Florida ranks high on the list of states with the best beaches or the most sunshine. But track volunteerism, and it's a decidedly different picture.
In a recent report on volunteer rates, Florida ranked 49th among the 50 states and the District of Columbia, ahead of only New York and Nevada.
The Tampa Bay area fares little better, coming in 40th among the nation's 50 largest cities, despite having more than half a million volunteers.
Why so few volunteers in the Sunshine State? Thank the uncommitted, who volunteer but don't stick with it, and snowbirds.
"You have more people leaving volunteering than at the national rate," said LaMonica Shelton, an associate director at the Corporation for National and Community Service, which conducted the study.
In Florida, the volunteer retention rate is 53 percent, Shelton said. The national average is 64.3 percent.
In the bay area, large numbers of apartment dwellers and a relatively high population density are also to blame. Both increase anonymity and diminish community bonding, and the combination means volunteering is less likely, the report showed. Florida is the ninth-densest state, with 1,037 people per square mile.
Long commutes don't help.
Still, local charities were shocked by the findings.
"I am flabbergasted because we run with volunteers," said Jane Trocheck Walker, the executive director of St. Petersburg's Daystar Life Center, a private emergency relief agency. "We could use more, but I haven't noticed a decline."
It wasn't all bad news for the bay area. Among volunteers who donate more than 100 hours of community service a year, the bay area ranks seventh in the nation.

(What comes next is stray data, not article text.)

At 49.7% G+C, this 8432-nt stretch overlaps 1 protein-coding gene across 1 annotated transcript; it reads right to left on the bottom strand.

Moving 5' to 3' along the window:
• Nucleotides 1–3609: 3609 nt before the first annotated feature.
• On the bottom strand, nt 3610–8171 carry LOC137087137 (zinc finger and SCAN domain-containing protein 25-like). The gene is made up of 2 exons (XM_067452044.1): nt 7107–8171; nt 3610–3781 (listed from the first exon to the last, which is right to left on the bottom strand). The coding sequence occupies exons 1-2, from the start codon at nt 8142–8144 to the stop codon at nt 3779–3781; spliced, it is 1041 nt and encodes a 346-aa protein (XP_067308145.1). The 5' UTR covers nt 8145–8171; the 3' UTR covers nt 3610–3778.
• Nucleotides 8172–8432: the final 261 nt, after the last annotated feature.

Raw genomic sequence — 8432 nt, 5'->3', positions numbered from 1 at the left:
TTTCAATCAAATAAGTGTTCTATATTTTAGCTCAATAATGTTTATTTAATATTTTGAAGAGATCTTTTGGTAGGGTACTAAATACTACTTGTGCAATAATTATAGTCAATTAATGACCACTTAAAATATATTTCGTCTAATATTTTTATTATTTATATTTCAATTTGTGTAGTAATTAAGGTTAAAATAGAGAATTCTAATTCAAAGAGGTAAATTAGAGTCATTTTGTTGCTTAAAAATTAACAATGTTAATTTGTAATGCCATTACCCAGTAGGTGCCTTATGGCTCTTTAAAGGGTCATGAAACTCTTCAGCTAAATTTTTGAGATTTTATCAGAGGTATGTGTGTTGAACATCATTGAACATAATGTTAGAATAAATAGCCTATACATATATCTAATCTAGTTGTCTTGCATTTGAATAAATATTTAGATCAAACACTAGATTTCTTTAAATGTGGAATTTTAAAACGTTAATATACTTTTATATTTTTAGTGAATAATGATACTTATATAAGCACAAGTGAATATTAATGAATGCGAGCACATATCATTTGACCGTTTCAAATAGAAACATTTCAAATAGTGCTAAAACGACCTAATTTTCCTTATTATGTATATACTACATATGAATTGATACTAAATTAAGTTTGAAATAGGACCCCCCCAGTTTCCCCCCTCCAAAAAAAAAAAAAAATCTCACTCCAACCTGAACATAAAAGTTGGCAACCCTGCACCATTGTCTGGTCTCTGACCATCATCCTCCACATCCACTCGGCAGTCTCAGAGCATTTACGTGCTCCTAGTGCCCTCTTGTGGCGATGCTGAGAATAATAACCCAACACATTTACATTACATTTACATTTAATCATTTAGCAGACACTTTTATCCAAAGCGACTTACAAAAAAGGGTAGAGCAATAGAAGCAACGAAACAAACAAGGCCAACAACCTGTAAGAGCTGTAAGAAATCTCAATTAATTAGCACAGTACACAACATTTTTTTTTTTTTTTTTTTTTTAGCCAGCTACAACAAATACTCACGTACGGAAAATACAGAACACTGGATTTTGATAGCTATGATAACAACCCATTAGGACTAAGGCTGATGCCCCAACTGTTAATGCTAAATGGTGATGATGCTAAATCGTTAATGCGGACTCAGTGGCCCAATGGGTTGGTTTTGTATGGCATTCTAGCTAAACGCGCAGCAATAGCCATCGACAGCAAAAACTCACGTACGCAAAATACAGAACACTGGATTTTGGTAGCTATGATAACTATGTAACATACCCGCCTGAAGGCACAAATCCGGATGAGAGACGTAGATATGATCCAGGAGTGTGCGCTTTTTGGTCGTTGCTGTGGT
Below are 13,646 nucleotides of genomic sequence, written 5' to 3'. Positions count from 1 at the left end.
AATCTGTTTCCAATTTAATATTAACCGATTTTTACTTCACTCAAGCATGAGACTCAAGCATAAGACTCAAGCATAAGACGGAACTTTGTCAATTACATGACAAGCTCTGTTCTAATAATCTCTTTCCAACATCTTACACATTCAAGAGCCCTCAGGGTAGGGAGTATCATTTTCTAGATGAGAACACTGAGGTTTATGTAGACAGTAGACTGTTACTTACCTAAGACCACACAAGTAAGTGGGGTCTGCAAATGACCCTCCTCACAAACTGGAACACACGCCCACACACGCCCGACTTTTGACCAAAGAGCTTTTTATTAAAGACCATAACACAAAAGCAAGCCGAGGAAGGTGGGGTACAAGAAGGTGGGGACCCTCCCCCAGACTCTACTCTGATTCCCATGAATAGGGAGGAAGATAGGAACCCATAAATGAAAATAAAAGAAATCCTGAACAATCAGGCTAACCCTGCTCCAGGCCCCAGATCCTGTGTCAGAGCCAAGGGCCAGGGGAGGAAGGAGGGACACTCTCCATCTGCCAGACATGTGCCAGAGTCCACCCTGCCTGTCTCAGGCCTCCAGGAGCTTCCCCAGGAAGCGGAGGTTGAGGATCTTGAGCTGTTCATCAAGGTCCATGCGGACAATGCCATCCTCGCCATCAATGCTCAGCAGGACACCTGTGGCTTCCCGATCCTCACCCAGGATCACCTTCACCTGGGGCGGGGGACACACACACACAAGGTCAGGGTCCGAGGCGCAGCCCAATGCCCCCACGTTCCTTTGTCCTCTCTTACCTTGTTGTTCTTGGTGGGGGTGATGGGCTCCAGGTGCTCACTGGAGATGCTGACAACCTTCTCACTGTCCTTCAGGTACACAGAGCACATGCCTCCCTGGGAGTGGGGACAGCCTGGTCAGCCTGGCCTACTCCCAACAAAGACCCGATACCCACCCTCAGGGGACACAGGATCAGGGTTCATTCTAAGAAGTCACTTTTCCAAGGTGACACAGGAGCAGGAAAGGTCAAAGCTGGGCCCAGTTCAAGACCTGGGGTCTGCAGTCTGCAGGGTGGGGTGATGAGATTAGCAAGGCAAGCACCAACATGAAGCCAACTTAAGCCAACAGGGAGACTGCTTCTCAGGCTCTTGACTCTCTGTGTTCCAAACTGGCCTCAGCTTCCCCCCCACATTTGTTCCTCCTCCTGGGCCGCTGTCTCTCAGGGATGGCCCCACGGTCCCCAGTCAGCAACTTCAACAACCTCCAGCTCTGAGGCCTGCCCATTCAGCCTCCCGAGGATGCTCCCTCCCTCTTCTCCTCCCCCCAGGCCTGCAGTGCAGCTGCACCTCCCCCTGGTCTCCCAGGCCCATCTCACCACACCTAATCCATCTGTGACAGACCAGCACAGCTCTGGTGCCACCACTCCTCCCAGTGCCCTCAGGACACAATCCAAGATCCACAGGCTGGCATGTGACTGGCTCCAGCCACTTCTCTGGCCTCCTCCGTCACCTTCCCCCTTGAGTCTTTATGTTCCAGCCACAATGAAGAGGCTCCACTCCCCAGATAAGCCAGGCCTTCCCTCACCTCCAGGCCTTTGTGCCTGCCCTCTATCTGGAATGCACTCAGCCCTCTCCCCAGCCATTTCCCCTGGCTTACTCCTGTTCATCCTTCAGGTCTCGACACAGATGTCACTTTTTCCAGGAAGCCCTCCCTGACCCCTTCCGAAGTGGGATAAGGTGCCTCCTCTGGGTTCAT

In all, more than 550,000 volunteers contributed 77.3-million hours a year in the bay area, the report showed. By comparison, No. 1-ranked Minneapolis-St. Paul recorded 913,000 volunteers donating 106.2-million hours a year.
The top state for volunteerism is Utah, in part because of close-knit communities and a large population of Mormons big on civic participation.
Researchers gleaned their findings from the Census Bureau and the Bureau of Labor Statistics' Current Population Study. That study, which covered five years, included a section with specific queries about volunteer work.
Bay area charities said the survey results do not consider several factors unique to Florida, such as its large migrant population. The report also does not fully account for the large number of elderly people in the state, many of whom have mobility issues that keep them from volunteering or who simply prefer to enjoy retirement rather than serve.
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Doug Arnold, vice president of marketing for the United Way of Tampa Bay, said the number of new volunteers at his organization grew 6 percent to 1,455 in the past year. The agency has more than 13,000 active volunteers and posted an increase in project hours in the past year.
"The numbers continue to go up, and that's the true indicator of what we see as being an effective way to measure what we see here," Arnold said. "The national standing? Apples, oranges and fruitcakes. You really can't compare Minnesota to Tampa."
More than 10,000 bay area residents volunteer each year at Metropolitan Ministries, said chief operating officer Tim Marks.
"With all the challenges that a family might have with taking care of their jobs and their kids, I think we get a fair share of support from the community," Marks said.
At the Great Explorations Children's Museum in St. Petersburg, Nestor Ortiz said he also has a strong stable of volunteers. But with a sagging economy and high gas prices, Ortiz is looking at ways to attract community support that don't require a trip to the museum.
"We're getting creative on what we term volunteers and what ways people can support us," Ortiz said. "Our main focus is really getting them here, but it's really all about how can you get involved."
Sherri Day can be reached at (813) 226-3405 or firstname.lastname@example.org.